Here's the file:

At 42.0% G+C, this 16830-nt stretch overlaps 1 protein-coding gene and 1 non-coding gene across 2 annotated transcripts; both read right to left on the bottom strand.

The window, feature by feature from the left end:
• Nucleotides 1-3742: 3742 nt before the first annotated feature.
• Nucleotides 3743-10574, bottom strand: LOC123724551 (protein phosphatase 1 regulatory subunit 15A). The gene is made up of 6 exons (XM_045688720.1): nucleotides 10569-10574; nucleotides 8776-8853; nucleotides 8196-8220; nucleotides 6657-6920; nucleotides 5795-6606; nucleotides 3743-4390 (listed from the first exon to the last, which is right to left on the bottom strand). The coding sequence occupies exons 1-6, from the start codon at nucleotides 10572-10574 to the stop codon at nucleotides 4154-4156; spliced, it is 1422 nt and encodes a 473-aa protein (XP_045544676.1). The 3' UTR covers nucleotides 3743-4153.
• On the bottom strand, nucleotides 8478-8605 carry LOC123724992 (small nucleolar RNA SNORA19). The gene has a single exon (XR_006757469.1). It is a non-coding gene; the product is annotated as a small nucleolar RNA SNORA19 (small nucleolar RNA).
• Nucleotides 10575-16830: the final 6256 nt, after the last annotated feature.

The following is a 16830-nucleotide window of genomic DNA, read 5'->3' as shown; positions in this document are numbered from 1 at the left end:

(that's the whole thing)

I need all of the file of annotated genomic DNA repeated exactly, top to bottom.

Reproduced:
At 42.0% G+C, this 16830-nt stretch overlaps 1 protein-coding gene and 1 non-coding gene across 2 annotated transcripts; both read right to left on the bottom strand.

The window, feature by feature from the left end:
• Nucleotides 1-3742: 3742 nt before the first annotated feature.
• Nucleotides 3743-10574, bottom strand: LOC123724551 (protein phosphatase 1 regulatory subunit 15A). The gene is made up of 6 exons (XM_045688720.1): nucleotides 10569-10574; nucleotides 8776-8853; nucleotides 8196-8220; nucleotides 6657-6920; nucleotides 5795-6606; nucleotides 3743-4390 (listed from the first exon to the last, which is right to left on the bottom strand). The coding sequence occupies exons 1-6, from the start codon at nucleotides 10572-10574 to the stop codon at nucleotides 4154-4156; spliced, it is 1422 nt and encodes a 473-aa protein (XP_045544676.1). The 3' UTR covers nucleotides 3743-4153.
• On the bottom strand, nucleotides 8478-8605 carry LOC123724992 (small nucleolar RNA SNORA19). The gene has a single exon (XR_006757469.1). It is a non-coding gene; the product is annotated as a small nucleolar RNA SNORA19 (small nucleolar RNA).
• Nucleotides 10575-16830: the final 6256 nt, after the last annotated feature.

The following is a 16830-nucleotide window of genomic DNA, read 5'->3' as shown; positions in this document are numbered from 1 at the left end: